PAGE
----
I learned that funding for PrEP could be available to most people in the country, even the undocumented. There are at least five different mechanisms covering some combination of costs for drugs, doctor’s visits and lab tests. However, wending through these systems is terribly complicated, requires a professional health navigator and underscores the need for better healthcare systems in the US. Access is especially difficult in the 19 states the have not signed on to Medicaid expansion because their representatives’ resentment for Obama outweighs their need to serve their constituents.

We’ve come a long way from the activism of “drugs into bodies”. There was a staged protest for trans’ rights. USCA is all about “edutainment”. Folks like Laverne Cox now participate, sharing the spotlight with other motivational speakers. There were hired professionals who interpretive danced through the leaky treatment cascade, “filling the gaps”. This particular lunch show was sponsored by Gilead. I suppose this is why their dance did not address the distance between cost to manufacture Gilead’s life-extending HCV drug — Sovaldi — and the gouged prices they sell it for. Times have indeed changed but, at last, biomedical HIV-prevention is becoming inculcated at the forefront of the US HIV response.

USCA 2015: The Numbers Don’t Lie

Marsha is Executive Director of The Afiya Center for HIV Prevention and Sexual Reproductive Justice and is a member of AVAC’s PxROAR program.

At the onset of this year’s US Conference on AIDS, I had already made a conscious and very well thought out decision that this would be my absolute last USCA. This conference seems to have become too matter of fact and a gathering spot for those who have the financial means to get here, lodge here and eat here. It seems to have become a who’s who among the elite of the HIV community. Needless to say I did not have really huge expectations for USCA 2015 and then something happened—I stumbled upon an amazing lunch plenary session. The opening plenary had some surprising speakers who left me with much excitement and assuredness of things to come. The youth speaker representing the NMAC youth scholars did a wonderful job exemplifying that there is much hope with this next generation HIV Advocates that will be relentless in achieving the quest to get to Zero.

“The Numbers Don’t Lie,” the theme of this year’s conference, was amplified when plenary speaker Valarie Rochester, Imperative Director of Programs and long-time public health advocate, spoke and it was her speech that changed my conference experience. These words spoken by Valerie illuminated what the numbers don’t tell. “While we can never disregard the numbers,” she said, “they do not tell the whole story.” Valerie Spencer did an amazing job lifting up the lives of transgender women, but did we hear her? Transgender women relegated to receive services at gay, bi-sexual and men-who-have sex-with-men service providers is an insult, and with that it makes the numbers lie.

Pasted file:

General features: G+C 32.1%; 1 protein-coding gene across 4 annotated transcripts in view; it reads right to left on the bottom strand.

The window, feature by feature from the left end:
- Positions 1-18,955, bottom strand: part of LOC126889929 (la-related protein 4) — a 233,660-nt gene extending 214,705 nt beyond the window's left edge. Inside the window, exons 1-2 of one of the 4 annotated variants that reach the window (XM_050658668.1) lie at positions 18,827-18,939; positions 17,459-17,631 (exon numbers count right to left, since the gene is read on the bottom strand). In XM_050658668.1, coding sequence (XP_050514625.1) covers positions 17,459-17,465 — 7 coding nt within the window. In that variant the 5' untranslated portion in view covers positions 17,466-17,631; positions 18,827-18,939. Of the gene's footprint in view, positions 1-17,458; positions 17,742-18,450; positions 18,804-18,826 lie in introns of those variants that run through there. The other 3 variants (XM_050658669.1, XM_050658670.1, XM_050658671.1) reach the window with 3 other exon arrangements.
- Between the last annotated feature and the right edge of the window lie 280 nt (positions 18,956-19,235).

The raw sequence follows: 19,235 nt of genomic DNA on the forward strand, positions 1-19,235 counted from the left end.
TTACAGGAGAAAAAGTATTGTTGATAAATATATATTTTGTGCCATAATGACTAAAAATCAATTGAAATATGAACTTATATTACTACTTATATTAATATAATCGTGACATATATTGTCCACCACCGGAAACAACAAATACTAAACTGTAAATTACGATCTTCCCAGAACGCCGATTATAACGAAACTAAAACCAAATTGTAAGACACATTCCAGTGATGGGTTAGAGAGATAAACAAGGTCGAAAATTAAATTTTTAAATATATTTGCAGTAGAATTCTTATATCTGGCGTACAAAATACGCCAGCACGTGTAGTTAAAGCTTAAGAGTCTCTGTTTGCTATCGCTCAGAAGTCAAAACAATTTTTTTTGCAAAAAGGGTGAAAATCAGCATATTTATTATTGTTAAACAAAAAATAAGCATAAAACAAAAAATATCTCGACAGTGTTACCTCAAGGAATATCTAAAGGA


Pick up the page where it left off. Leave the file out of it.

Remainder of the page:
Transgendered women should receive services from women centered organizations and those organizations should be adequately funded to meet those needs. USCA must do a better job amplifying women, all women, rather than it appearing as they are there as an afterthought. Thank you USCA for the gift of Black Lives Matter activist DeRay McKesson bringing the numbers into perspective with his statement “See all of me or you’re lying.”

USCA 2015 was a different experience for me. It was a reminder of how far we have come, how much more we have to do, how much more we can do and how much farther we have to go.

Reflections from USCA: What is the role of Public Health in a Police State?

Lindsay Roth, MSW, is on staff at the National Viral Hepatitis Roundtable and is a member of AVAC’s PxROAR Program. She works locally with Project SAFE, a harm reduction collective that provides direct services to women surviving street economies and tweets from @safephila.

I recently attended the 19th annual United States Conference on AIDS (USCA). This is my 3rd time attending, and as I am writing this I feel I am still processing emotions of excitement, solidarity and resilience. Especially with the inclusion of Hepatitis C (HCV)- specific programming, it is clear: the biomedical revolution many activists, scientists and other stakeholders have worked so hard for is upon us. Unlike the past years where PrEP was met with ambivalence, it is being unequivocally embraced as a key prevention method. For those co-infected with Hepatitis C, there are humane curative treatments with remarkable outcomes. For both HIV and HCV, Treatment as Prevention shows promise to eradicate these viruses from vulnerable populations. There is great optimism that we can test and treat our way out of both epidemics. But, in the context of a mass incarceration in the USA that is becoming harder and harder to ignore – can we?